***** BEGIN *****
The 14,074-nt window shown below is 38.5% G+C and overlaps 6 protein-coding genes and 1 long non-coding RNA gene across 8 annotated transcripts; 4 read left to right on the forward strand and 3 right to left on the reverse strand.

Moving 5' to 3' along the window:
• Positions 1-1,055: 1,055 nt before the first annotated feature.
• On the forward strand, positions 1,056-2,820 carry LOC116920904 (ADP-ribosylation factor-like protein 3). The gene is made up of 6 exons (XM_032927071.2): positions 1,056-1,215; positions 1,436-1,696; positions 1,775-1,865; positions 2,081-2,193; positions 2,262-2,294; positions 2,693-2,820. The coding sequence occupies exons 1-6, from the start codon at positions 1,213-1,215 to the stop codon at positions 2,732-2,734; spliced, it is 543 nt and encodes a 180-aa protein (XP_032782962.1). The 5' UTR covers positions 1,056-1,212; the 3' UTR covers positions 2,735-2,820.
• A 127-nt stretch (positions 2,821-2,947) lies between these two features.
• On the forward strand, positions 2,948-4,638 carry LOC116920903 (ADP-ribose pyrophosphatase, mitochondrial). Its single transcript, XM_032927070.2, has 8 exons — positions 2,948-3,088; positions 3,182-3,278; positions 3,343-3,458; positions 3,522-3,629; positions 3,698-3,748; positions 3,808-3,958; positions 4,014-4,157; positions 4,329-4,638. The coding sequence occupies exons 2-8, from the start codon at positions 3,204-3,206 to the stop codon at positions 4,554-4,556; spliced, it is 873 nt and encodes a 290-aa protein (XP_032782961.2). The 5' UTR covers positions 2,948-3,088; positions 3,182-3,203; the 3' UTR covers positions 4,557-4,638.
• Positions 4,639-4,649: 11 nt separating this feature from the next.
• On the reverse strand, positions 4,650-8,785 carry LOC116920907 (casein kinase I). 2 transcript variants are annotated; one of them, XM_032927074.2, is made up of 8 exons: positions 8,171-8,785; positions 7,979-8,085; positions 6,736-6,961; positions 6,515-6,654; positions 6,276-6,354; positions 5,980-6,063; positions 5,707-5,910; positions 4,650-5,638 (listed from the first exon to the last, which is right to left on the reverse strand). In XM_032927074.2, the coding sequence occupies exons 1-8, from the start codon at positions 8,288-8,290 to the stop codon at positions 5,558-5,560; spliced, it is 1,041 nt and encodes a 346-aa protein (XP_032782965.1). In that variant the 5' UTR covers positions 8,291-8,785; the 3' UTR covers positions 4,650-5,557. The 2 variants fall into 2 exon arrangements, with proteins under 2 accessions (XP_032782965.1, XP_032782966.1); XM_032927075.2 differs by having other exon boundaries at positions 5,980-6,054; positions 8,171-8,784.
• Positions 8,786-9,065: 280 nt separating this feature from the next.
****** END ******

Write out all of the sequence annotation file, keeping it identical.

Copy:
The 14,074-nt window shown below is 38.5% G+C and overlaps 6 protein-coding genes and 1 long non-coding RNA gene across 8 annotated transcripts; 4 read left to right on the forward strand and 3 right to left on the reverse strand.

Moving 5' to 3' along the window:
• Positions 1-1,055: 1,055 nt before the first annotated feature.
• On the forward strand, positions 1,056-2,820 carry LOC116920904 (ADP-ribosylation factor-like protein 3). The gene is made up of 6 exons (XM_032927071.2): positions 1,056-1,215; positions 1,436-1,696; positions 1,775-1,865; positions 2,081-2,193; positions 2,262-2,294; positions 2,693-2,820. The coding sequence occupies exons 1-6, from the start codon at positions 1,213-1,215 to the stop codon at positions 2,732-2,734; spliced, it is 543 nt and encodes a 180-aa protein (XP_032782962.1). The 5' UTR covers positions 1,056-1,212; the 3' UTR covers positions 2,735-2,820.
• A 127-nt stretch (positions 2,821-2,947) lies between these two features.
• On the forward strand, positions 2,948-4,638 carry LOC116920903 (ADP-ribose pyrophosphatase, mitochondrial). Its single transcript, XM_032927070.2, has 8 exons — positions 2,948-3,088; positions 3,182-3,278; positions 3,343-3,458; positions 3,522-3,629; positions 3,698-3,748; positions 3,808-3,958; positions 4,014-4,157; positions 4,329-4,638. The coding sequence occupies exons 2-8, from the start codon at positions 3,204-3,206 to the stop codon at positions 4,554-4,556; spliced, it is 873 nt and encodes a 290-aa protein (XP_032782961.2). The 5' UTR covers positions 2,948-3,088; positions 3,182-3,203; the 3' UTR covers positions 4,557-4,638.
• Positions 4,639-4,649: 11 nt separating this feature from the next.
• On the reverse strand, positions 4,650-8,785 carry LOC116920907 (casein kinase I). 2 transcript variants are annotated; one of them, XM_032927074.2, is made up of 8 exons: positions 8,171-8,785; positions 7,979-8,085; positions 6,736-6,961; positions 6,515-6,654; positions 6,276-6,354; positions 5,980-6,063; positions 5,707-5,910; positions 4,650-5,638 (listed from the first exon to the last, which is right to left on the reverse strand). In XM_032927074.2, the coding sequence occupies exons 1-8, from the start codon at positions 8,288-8,290 to the stop codon at positions 5,558-5,560; spliced, it is 1,041 nt and encodes a 346-aa protein (XP_032782965.1). In that variant the 5' UTR covers positions 8,291-8,785; the 3' UTR covers positions 4,650-5,557. The 2 variants fall into 2 exon arrangements, with proteins under 2 accessions (XP_032782965.1, XP_032782966.1); XM_032927075.2 differs by having other exon boundaries at positions 5,980-6,054; positions 8,171-8,784.
• Positions 8,786-9,065: 280 nt separating this feature from the next.